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Home Towns - Potsdam, Germany

Potsdam's Castles

Belvedere on Pfingstberg

This site is part of our Potsdam, Germany site. Click the left turn sign to get back to the Potsdam Start Site.

The Belvedere on Pfingstberg Hill, is modeled after an Italian renaissance villa. Originally, King Frederick Wilhelm IV, the "Romantic on the Thron" designed the building similar to Villa Farnese in Caprarola, north of Rome, which he visited in 1728. He added two towers to the design. Ironically, the two towers were the only part of the building ever to be completed. The King handed his sketches to architects Ludwig Persius, Friedrich August Stüler, and Ludwig Ferdinand Hesse, who built the towers and the water reservoir between 1847 and 1852.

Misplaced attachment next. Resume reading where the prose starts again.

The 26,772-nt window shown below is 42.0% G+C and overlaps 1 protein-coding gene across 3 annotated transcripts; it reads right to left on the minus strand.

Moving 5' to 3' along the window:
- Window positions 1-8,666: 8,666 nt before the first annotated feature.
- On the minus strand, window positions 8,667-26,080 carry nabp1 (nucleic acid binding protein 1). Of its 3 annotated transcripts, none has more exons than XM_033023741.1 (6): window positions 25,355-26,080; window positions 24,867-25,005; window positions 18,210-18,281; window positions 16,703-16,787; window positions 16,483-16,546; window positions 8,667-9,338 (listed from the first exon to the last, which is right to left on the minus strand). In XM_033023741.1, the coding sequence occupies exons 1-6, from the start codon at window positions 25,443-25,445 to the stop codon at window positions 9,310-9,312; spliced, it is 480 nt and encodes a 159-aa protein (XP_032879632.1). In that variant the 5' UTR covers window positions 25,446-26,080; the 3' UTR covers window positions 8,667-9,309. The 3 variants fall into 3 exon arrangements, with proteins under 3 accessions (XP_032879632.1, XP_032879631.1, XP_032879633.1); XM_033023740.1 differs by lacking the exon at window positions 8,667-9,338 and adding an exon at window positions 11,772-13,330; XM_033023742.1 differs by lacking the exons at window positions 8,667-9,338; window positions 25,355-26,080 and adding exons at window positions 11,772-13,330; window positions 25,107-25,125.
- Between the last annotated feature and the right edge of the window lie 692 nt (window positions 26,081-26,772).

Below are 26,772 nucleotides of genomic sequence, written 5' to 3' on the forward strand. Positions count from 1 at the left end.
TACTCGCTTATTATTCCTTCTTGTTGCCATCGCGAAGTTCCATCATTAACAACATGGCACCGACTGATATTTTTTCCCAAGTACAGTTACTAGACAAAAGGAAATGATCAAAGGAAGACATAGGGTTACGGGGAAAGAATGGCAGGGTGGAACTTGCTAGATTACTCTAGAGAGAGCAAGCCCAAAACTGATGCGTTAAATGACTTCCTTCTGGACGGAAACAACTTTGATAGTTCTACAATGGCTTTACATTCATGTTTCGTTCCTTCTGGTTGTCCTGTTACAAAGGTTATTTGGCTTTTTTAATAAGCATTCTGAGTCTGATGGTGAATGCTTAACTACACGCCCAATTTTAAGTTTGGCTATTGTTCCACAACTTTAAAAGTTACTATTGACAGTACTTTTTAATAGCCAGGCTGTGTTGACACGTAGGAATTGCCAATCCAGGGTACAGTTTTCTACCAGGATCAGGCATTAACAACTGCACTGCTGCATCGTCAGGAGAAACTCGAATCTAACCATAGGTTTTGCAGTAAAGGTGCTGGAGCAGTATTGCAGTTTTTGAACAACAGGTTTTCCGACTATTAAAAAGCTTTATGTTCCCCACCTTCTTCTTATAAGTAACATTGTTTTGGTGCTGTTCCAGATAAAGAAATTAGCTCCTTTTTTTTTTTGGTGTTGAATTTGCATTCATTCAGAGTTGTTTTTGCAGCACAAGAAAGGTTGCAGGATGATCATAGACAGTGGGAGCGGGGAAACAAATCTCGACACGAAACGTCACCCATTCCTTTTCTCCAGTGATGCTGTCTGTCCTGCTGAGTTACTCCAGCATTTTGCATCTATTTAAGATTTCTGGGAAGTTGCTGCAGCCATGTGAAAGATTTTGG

In 1852, works on the building came to a halt in favor of the Orangery building in Sanssouci Park. The ailing king surrendered his thron to his brother in 1858 and died in 1861, leaving the building still incomplete. King Wilhelm I had the fragments finished in 1863 but the rest of the castle remained unfinished.

After World War II, the building ended up within the boundaries of the Russian Garrison in Potsdam. Ever since the erection of the Berlin Wall in 1961, it was completely off limits since its towers offered a great view over the wall and hence a great opportunity to plot escapes.

As a result, the building completely decayed and at the end of the 1980s, all that was left was an ivy overgrown ruin. In 1987, a group of young citizen started an initative to rebuild the castle, knowing that the then communist government wouldn't be very supportive of the idea. Things changed after reunification and with the help of prominent sponsors the building is now more beautiful than ever before.

XXXEnjoying the View

The view from the top of Pfingstberg Mountain is amazing. One can see all of Potsdam and its surrounding lakes and even parts of Berlin.

The river in the picture below was once the border between East-Germany and West-Berlin.

More Pictures

Here are a number of pictures we found at Flickr and other sources.

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